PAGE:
Posted on: 9 September 2015
A properly laid bitumen driveway can be a boon for any home, providing more long-term durability than a gravel driveway with less expense and inconvenience than laying a brick or concrete driveway. However, while a bitumen driveway is tough and will last many years, it is still vulnerable to the elements, as well as everyday wear and tear, and eventually you will notice cracks and pits start to appear. Repairing these cracks yourself with a specialised crack filler can be a cheap and relatively easy way to prolong the life of your driveway - however, crack fillers must be used carefully, and there are some instances in which they should not be used at all.
What is driveway crack filler, and how is it used?
Driveway crack fillers are usually made primarily from plastic polymers or resins, mixed with waterproofing agents and binders. These fillers are deceptively simple to use - when poured directly into a crack or pit in a driveway, the liquid hardens and bonds to the surrounding asphalt, leaving behind a smooth surface that is much less likely to crack further. Most crack fillers leave behind a black, glossy surface that blends in with the surrounding driveway.
To ensure that you achieve a proper, durable bond between the filler and the bitumen, you should make sure to clean out the crack or pit before applying filler, removing any debris and dirt that has collected within. You can do this with a simple garden hose, but people living in dryer areas with sandy soil may wish to use a compressed air gun to blast away small grains of sand and grit. You should also remove any loose chunks of bitumen with a small chisel.
Once the area to be filled is cleaned, you can pour the filler solution directly into the crack, stopping when the surface of the liquid is flush with the surrounding driveway. Be aware that some filler may be absorbed into the bitumen or the aggregate beneath your driveway, so two applications may be necessary. Be sure to give the first application at least 24 hours to dry before you add more filler. Once you have achieved satisfactory results, you should leave the filler to dry for at least 48 hours before walking or driving over the filled hole.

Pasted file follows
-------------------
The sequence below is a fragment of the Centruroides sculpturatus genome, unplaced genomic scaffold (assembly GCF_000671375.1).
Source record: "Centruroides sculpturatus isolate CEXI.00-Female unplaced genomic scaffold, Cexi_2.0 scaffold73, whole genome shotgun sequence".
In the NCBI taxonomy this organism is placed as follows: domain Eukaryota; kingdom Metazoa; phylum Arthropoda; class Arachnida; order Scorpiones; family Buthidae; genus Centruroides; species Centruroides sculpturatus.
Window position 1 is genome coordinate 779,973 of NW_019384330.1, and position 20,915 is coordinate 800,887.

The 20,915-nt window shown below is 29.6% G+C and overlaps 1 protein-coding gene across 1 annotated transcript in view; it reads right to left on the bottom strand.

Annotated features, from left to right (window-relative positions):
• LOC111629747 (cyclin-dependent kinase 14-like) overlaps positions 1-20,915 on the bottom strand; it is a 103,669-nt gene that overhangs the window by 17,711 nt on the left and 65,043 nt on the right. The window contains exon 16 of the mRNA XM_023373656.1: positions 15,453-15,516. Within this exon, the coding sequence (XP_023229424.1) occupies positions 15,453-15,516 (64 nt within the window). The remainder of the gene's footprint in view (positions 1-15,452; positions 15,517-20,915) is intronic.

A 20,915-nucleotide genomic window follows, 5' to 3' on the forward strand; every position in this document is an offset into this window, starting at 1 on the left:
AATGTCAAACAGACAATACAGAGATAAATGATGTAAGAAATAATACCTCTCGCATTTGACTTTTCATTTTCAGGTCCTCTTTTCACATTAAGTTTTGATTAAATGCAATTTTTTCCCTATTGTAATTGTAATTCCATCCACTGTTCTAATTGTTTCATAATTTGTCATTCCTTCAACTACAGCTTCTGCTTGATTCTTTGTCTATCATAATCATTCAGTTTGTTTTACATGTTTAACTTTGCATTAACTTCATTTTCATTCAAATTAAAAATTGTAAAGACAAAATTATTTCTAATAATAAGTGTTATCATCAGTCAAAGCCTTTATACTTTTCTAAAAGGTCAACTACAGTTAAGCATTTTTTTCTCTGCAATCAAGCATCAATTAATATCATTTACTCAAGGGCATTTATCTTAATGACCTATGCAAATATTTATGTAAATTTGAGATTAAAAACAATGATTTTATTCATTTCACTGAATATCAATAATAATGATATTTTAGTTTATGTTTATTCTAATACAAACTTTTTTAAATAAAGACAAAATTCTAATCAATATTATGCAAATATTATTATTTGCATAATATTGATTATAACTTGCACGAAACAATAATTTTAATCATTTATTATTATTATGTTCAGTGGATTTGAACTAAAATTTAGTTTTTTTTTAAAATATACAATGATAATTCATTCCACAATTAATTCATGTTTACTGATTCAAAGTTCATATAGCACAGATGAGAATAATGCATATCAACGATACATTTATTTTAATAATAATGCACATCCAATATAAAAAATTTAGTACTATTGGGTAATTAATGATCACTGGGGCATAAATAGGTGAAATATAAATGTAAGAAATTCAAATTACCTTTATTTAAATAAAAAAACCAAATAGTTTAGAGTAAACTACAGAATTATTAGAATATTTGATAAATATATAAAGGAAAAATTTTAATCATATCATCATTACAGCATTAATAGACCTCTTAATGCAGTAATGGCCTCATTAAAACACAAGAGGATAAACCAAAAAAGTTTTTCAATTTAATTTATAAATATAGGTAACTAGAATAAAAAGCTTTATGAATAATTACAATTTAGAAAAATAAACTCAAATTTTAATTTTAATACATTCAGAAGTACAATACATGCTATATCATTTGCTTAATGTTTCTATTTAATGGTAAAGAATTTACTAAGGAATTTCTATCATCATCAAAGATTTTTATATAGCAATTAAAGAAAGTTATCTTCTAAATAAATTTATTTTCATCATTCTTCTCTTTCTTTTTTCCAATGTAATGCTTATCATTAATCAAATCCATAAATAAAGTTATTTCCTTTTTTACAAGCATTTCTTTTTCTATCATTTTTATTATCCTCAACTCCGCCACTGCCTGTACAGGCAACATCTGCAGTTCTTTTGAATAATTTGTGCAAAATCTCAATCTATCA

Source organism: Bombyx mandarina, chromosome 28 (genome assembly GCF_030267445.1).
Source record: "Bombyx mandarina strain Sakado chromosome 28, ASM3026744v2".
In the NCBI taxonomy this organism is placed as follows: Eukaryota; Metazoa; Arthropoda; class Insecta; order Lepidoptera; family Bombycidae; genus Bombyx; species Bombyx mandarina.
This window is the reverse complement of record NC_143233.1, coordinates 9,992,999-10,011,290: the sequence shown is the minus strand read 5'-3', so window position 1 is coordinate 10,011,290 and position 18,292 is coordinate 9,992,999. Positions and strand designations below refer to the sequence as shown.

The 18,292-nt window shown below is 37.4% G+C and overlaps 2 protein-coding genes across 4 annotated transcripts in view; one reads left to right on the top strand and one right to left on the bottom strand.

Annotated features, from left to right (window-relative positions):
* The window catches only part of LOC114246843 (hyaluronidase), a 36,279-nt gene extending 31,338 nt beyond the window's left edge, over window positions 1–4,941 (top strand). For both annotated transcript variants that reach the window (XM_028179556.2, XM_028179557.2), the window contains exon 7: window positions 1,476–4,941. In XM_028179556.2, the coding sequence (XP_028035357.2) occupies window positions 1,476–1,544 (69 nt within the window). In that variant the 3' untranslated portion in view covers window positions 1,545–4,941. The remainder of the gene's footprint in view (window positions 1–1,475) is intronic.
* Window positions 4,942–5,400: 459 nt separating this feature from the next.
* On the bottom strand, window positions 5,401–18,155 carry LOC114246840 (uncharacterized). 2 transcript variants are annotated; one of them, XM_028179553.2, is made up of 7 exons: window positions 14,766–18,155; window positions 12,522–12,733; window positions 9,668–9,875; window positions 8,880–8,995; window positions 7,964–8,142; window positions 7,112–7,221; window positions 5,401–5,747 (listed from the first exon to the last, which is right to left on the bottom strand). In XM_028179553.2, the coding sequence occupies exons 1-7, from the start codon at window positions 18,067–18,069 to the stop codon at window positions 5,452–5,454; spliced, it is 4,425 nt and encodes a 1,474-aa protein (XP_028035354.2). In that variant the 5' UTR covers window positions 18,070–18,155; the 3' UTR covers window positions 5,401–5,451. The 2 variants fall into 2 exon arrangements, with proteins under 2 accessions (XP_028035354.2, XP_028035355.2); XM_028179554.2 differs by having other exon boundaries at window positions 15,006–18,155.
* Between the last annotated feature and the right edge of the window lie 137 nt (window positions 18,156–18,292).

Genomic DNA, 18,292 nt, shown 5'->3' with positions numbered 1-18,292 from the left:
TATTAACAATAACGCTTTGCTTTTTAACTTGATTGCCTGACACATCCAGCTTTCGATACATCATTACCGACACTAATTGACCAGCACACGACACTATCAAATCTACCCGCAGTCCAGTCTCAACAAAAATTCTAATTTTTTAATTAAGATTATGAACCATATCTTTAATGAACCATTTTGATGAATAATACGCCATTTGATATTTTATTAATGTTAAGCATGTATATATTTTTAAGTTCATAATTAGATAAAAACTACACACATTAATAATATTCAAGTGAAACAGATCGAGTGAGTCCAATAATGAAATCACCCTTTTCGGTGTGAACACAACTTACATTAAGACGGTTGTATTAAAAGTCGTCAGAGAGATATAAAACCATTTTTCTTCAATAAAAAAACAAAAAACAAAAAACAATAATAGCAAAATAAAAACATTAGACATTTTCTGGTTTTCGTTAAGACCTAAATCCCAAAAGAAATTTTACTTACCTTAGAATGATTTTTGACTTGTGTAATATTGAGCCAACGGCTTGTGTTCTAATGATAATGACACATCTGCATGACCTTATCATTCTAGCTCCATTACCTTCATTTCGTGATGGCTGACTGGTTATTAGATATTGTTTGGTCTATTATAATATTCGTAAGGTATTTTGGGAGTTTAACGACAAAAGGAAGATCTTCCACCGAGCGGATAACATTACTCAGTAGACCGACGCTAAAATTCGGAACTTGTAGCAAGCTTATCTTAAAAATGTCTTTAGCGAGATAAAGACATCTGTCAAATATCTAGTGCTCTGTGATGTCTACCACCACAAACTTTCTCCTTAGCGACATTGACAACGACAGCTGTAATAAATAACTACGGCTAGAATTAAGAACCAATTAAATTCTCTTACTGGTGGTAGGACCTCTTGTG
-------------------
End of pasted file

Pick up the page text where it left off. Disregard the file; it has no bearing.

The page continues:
When is crack filler an unsuitable solution to driveway cracks?
While crack fillers are an excellent solution for most cracks, there are some circumstances in which they should not be used:
- Large cracks or holes - Large areas of filler are less likely to adhere strongly to the driveway, and are more likely to crumble quickly. Some crack fillers are designed to seal larger gaps, but you may wish to have them professionally re-coated instead by a company like B & P Bitumen Repairs.
- Alligatoring - 'Alligatoring' refers to the numerous, intersecting cracks seen on old, heavily damaged bitumen driveways, and are named after their resemblance to the rough scales of an alligator. Once this occurs to a bitumen driveway, it has likely reached the end of its lifespan, and should be replaced - crack filler cannot restore the structural integrity of such a heavily damaged driveway fully, and is likely to peel and crumble very quickly, particularly in hot weather.
- Unsuitable weather - Crack filler provides the tightest seal when allowed to cure in dry, relatively cool conditions. Avoid sealing cracks during the height of summer, or during inclement weather, as crack filler that is exposed to too much heat or moisture will not cure fully and remain tacky to the touch.